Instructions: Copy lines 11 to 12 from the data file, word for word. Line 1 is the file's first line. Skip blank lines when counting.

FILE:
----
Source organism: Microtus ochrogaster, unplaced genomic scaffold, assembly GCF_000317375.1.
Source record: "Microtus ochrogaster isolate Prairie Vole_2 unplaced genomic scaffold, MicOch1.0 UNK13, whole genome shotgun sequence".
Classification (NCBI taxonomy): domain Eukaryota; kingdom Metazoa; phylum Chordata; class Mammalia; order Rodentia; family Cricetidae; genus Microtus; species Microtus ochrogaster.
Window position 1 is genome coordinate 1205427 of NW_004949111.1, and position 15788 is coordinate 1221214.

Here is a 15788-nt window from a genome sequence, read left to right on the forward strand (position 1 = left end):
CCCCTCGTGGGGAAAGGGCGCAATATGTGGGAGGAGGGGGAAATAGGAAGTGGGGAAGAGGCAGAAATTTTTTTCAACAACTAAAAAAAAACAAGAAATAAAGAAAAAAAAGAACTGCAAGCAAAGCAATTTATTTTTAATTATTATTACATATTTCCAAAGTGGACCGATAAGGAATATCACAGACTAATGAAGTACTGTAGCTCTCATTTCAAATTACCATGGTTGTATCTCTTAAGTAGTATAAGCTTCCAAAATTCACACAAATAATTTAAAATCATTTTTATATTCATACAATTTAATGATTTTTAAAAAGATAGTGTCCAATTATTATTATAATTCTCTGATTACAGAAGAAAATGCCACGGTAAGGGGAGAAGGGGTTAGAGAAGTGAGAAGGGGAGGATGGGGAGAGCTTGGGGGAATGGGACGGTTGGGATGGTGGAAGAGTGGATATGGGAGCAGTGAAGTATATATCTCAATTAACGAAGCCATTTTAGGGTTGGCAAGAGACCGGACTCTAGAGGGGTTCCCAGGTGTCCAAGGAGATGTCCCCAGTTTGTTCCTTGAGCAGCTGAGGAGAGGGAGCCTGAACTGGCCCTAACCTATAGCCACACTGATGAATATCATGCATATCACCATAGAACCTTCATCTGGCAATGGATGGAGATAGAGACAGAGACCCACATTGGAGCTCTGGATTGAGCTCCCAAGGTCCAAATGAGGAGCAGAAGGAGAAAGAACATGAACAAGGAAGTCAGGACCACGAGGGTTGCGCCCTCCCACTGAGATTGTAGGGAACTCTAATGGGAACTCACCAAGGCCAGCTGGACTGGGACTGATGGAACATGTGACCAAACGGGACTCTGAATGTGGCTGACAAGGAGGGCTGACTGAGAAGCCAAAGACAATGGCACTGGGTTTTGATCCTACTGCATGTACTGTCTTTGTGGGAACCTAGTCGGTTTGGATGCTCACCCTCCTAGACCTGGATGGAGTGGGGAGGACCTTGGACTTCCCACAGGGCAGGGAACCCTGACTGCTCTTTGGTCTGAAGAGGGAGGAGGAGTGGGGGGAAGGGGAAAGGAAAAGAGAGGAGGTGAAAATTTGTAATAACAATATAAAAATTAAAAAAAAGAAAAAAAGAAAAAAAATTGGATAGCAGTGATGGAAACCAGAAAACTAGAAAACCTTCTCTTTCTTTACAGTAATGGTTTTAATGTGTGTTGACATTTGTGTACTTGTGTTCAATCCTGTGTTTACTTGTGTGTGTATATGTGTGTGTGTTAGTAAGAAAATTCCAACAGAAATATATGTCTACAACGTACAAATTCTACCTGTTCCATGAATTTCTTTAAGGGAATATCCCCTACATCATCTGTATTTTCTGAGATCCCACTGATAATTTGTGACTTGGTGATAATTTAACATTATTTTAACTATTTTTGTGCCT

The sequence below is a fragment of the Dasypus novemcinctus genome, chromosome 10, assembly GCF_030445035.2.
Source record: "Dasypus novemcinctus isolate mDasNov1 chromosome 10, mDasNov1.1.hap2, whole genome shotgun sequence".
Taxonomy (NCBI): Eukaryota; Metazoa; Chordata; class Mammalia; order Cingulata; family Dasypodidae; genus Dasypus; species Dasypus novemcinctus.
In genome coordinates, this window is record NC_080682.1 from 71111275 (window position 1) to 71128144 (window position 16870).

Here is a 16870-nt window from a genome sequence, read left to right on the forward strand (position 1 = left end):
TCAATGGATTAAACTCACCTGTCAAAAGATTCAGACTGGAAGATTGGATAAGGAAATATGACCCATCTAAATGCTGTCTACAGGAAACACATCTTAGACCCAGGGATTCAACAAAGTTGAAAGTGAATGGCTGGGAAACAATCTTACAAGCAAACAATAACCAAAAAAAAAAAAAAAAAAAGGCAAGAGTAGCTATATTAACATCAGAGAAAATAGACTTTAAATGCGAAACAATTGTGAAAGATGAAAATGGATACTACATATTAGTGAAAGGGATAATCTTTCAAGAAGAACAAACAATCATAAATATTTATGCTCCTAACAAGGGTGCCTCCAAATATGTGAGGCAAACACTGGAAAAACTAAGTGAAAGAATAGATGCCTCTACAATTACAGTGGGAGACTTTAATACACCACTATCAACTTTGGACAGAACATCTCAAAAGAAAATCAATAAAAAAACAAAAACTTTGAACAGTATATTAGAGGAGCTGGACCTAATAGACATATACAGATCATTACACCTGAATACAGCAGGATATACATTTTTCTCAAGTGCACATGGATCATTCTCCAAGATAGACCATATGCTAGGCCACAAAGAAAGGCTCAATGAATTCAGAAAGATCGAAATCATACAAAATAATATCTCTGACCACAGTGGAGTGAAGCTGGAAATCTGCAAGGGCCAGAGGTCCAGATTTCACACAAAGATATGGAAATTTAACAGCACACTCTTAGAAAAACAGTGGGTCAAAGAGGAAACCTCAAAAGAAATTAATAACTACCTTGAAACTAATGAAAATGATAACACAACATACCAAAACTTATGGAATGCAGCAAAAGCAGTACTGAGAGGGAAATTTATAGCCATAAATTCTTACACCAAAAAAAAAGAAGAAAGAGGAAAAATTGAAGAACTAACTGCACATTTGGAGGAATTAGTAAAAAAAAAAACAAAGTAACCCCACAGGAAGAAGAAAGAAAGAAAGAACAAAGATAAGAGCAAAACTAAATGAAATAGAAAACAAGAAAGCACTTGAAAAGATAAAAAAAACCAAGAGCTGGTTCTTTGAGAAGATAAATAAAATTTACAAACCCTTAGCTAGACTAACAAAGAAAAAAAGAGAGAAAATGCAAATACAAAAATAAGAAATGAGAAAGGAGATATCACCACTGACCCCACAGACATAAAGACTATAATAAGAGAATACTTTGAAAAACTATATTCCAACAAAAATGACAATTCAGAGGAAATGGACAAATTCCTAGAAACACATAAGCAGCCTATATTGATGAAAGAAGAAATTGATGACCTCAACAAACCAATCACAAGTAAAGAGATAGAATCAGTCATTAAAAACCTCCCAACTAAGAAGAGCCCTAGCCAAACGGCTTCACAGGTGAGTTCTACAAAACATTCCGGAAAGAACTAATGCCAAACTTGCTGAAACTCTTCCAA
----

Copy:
Here is a 16870-nt window from a genome sequence, read left to right on the forward strand (position 1 = left end):
TCAATGGATTAAACTCACCTGTCAAAAGATTCAGACTGGAAGATTGGATAAGGAAATATGACCCATCTAAATGCTGTCTACAGGAAACACATCTTAGACCCAGGGATTCAACAAAGTTGAAAGTGAATGGCTGGGAAACAATCTTACAAGCAAACAATAACCAAAAAAAAAAAAAAAAAAAGGCAAGAGTAGCTATATTAACATCAGAGAAAATAGACTTTAAATGCGAAACAATTGTGAAAGATGAAAATGGATACTACATATTAGTGAAAGGGATAATCTTTCAAGAAGAACAAACAATCATAAATATTTATGCTCCTAACAAGGGTGCCTCCAAATATGTGAGGCAAACACTGGAAAAACTAAGTGAAAGAATAGATGCCTCTACAATTACAGTGGGAGACTTTAATACACCACTATCAACTTTGGACAGAACATCTCAAAAGAAAATCAATAAAAAAACAAAAACTTTGAACAGTATATTAGAGGAGCTGGACCTAATAGACATATACAGATCATTACACCTGAATACAGCAGGATATACATTTTTCTCAAGTGCACATGGATCATTCTCCAAGATAGACCATATGCTAGGCCACAAAGAAAGGCTCAATGAATTCAGAAAGATCGAAATCATACAAAATAATATCTCTGACCACAGTGGAGTGAAGCTGGAAATCTGCAAGGGCCAGAGGTCCAGATTTCACACAAAGATATGGAAATTTAACAGCACACTCTTAGAAAAACAGTGGGTCAAAGAGGAAACCTCAAAAGAAATTAATAACTACCTTGAAACTAATGAAAATGATAACACAACATACCAAAACTTATGGAATGCAGCAAAAGCAGTACTGAGAGGGAAATTTATAGCCATAAATTCTTACACCAAAAAAAAAGAAGAAAGAGGAAAAATTGAAGAACTAACTGCACATTTGGAGGAATTAGTAAAAAAAAAAACAAAGTAACCCCACAGGAAGAAGAAAGAAAGAAAGAACAAAGATAAGAGCAAAACTAAATGAAATAGAAAACAAGAAAGCACTTGAAAAGATAAAAAAAACCAAGAGCTGGTTCTTTGAGAAGATAAATAAAATTTACAAACCCTTAGCTAGACTAACAAAGAAAAAAAGAGAGAAAATGCAAATACAAAAATAAGAAATGAGAAAGGAGATATCACCACTGACCCCACAGACATAAAGACTATAATAAGAGAATACTTTGAAAAACTATATTCCAACAAAAATGACAATTCAGAGGAAATGGACAAATTCCTAGAAACACATAAGCAGCCTATATTGATGAAAGAAGAAATTGATGACCTCAACAAACCAATCACAAGTAAAGAGATAGAATCAGTCATTAAAAACCTCCCAACTAAGAAGAGCCCTAGCCAAACGGCTTCACAGGTGAGTTCTACAAAACATTCCGGAAAGAACTAATGCCAAACTTGCTGAAACTCTTCCAA